The Provider-Based Rule (PBR) is codified by the Centers for Medicare & Medicaid Services (CMS) at 42 CFR §413.65, along with the supervision regulations at 42 CFR §410.27. Guidance for the PBR has morphed since the rule was formally established through the April 7, 2000 Federal Register.

Guidance relative to the PBR continues to evolve, with the CMS regional offices (ROs) focusing on different issues. For instance, interpretations of the propriety of shared space and under-arrangement operations have occasionally become issues. Sometimes hospitals must establish policies without specific guidance, even at the subregulatory level.

Thus, maintaining compliance with the PBR and associated requirements is difficult because hospitals are dealing with a moving target.

Consider two somewhat interrelated questions that have recently been posed:

  1. Can nursing staff provide injections at a provider-based clinic without a physician being present?
  2. Can CMAs (certified medical assistants) provide injections in a provider-based clinic?

Both of these questions can and should be generalized. Developing answers and then establishing policies and implementing procedures becomes a compliance challenge because of possibly differing interpretations.

The first question really involves the matter of whether qualified healthcare professionals can provide services such as injections in a provider-based clinic without direct physician supervision. What appeared to be a direct statement on the matter showed up in the April 7, 2000 Federal Register, which featured the requirement that direct physician supervision was necessary only for off-campus, provider-based clinics. 

Starting in about 2009, CMS began clarifying guidance relative to direct physician supervision, and today, virtually all outpatient therapeutic services require it. However, in this process CMS also developed a mechanism for identifying services that required only general supervision – or, in theory, services that may require personal supervision.

This listing of services that require only general supervision (e.g., a physician or qualified practitioner is contactable) can be found at the CMS Outpatient Prospective Payment System (OPPS) website. Within this listing is injections (i.e., CPT 96372), so it appears that qualified healthcare personnel can provide injections in a provider-based clinic without direct physician supervision. Because CMS has generalized the physician supervision requirements, this mandate extends to all hospital outpatient therapeutic services, including those provided in a provider-based clinic. Provider-based clinics are truly a part of the hospital, as required in the PBR.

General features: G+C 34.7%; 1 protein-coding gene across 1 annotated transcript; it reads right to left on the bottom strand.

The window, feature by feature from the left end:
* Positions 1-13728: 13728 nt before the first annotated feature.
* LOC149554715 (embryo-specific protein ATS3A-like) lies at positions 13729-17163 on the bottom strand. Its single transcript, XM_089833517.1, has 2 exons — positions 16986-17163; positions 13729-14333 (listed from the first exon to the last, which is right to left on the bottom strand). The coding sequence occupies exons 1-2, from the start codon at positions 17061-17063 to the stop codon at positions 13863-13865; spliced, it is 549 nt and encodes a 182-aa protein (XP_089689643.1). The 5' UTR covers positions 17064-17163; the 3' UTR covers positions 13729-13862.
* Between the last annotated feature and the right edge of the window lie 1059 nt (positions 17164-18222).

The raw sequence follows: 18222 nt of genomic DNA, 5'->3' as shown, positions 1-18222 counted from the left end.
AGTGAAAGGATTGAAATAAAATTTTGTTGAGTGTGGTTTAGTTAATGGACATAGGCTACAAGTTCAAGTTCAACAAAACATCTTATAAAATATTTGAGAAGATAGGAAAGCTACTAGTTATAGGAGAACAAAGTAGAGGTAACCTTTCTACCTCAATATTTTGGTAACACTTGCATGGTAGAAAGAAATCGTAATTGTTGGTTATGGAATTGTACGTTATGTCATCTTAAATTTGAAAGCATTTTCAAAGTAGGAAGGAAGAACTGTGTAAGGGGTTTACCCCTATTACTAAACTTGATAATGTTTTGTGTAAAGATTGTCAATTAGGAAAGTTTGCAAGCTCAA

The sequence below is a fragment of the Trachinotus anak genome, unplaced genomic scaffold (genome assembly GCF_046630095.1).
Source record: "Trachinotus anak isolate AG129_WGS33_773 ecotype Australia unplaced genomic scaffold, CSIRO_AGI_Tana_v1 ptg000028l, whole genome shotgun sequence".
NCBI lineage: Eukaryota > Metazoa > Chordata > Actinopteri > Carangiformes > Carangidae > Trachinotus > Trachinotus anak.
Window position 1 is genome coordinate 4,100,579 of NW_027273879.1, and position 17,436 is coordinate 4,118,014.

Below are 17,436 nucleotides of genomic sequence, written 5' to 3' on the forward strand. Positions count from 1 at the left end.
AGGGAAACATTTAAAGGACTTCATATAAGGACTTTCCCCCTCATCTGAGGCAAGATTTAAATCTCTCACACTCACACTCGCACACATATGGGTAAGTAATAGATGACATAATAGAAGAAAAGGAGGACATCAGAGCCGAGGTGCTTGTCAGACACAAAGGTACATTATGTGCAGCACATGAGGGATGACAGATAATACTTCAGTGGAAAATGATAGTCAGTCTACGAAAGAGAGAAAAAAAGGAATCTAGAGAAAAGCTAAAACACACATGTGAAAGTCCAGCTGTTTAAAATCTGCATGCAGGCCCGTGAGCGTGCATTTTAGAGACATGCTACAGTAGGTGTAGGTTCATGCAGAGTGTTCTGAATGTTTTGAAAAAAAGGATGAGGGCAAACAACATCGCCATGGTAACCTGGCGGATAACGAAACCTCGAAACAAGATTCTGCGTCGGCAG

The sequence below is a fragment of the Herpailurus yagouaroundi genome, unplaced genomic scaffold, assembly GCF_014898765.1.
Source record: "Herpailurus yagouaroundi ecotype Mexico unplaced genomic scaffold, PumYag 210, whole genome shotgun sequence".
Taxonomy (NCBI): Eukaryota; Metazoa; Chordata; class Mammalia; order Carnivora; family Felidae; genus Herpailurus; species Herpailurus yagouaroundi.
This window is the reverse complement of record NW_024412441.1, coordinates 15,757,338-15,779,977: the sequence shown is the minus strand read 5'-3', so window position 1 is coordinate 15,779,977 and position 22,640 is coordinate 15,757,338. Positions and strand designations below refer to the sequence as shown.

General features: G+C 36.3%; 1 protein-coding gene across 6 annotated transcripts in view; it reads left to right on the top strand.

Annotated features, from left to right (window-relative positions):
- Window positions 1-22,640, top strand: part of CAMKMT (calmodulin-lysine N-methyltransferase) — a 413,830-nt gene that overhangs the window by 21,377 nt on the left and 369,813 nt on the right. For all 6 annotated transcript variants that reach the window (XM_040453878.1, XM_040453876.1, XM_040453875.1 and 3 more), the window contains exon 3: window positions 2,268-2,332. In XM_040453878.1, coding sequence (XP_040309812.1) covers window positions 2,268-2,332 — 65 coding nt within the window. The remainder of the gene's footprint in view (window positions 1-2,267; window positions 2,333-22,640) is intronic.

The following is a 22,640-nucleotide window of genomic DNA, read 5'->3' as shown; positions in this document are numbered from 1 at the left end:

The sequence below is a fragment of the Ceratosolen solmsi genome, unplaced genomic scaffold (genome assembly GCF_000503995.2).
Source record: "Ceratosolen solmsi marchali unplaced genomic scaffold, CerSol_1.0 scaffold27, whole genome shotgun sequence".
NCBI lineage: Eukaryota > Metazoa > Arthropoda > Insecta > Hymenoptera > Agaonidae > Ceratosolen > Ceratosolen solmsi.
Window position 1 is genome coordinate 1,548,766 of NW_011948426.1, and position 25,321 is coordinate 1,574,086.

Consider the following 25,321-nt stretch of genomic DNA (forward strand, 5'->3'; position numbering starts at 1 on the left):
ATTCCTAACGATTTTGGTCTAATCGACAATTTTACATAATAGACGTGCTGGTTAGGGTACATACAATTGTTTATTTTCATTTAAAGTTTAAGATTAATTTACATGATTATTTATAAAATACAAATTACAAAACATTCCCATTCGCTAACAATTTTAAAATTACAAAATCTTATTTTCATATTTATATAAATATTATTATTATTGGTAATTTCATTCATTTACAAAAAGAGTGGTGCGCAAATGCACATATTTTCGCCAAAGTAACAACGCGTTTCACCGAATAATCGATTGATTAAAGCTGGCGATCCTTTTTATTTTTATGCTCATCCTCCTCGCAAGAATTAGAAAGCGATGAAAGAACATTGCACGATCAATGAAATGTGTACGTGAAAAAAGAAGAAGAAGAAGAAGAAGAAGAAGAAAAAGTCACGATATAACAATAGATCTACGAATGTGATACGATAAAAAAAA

Note that this same situation is not present in freestanding clinics. When a supervising physician directs subordinate personnel to perform a service such as an injection, the physician must provide direct supervision (i.e., physically be in the office suites). Thus, in a freestanding clinic the physician must be present in order to perform incident-to billing; that is, the physician bills as if the physician performed the service. For hospitals that have both freestanding clinics and provider-based clinics, care must be taken to maintain proper compliance, depending upon the classification of the clinic.

The second question can be generalized to outline how providers who are not physicians or not qualified non-physician practitioners become qualified to provide services. In order to analyze this situation, care must be taken to compare and contrast freestanding clinics with provider-based clinics.

For freestanding clinics, basically, the supervising physician determines who is qualified to perform a given service. The physician takes medical/legal liability for the provision of the service. Obviously, physicians should consider personal competencies along with any state-level scope-of-practice limitations.

For provider-based clinics, it’s another story. We are now in a hospital setting. The determination of who is qualified (that is, using CPT terminology) and who is a qualified healthcare professional eligible to provide services becomes a process. This is particularly true if the qualified staff goes beyond nursing staff to other designations such as certified medical assistants (CMAs). Among the considerations are:

  • Personal competence, training, education, certifications;
  • State scope-of-practice (SOP) regulations;
  • Conditions of participation (CoPs);
  • Hospital policies; and
  • Medical staff organization (MSO).

For hospitals, there is no simple answer to this question. This issue can arise when a freestanding clinic, in which CMAs are utilized to provide services such as injections, are converted to provider-based clinics. Hospitals will have to carefully analyze the situation and make certain that everything is in order relative to this list of considerations if the CMAs are to be qualified. Note that state SOPs will vary. Also, the medical staff may or may not be inclined to approve non-nursing personnel to provide such services.

The bottom line is this: analyze carefully and be watchful for any subregulatory guidance or differing interpretations from the CMS Medicare Administrative Contractors (MACs) or regional offices. Be certain to carefully craft written policies and procedures delineating and justifying whatever decisions are made.

About the Author

Duane C. Abbey, Ph.D., CFP, is an educator, author and management consultant working in the healthcare field. He is president of Abbey & Abbey Consultants, Inc., which specializes in healthcare consulting and related areas. His firm is based in Ames, Iowa. Dr. Abbey earned his graduate degrees at the University of Notre Dame and Iowa State University.

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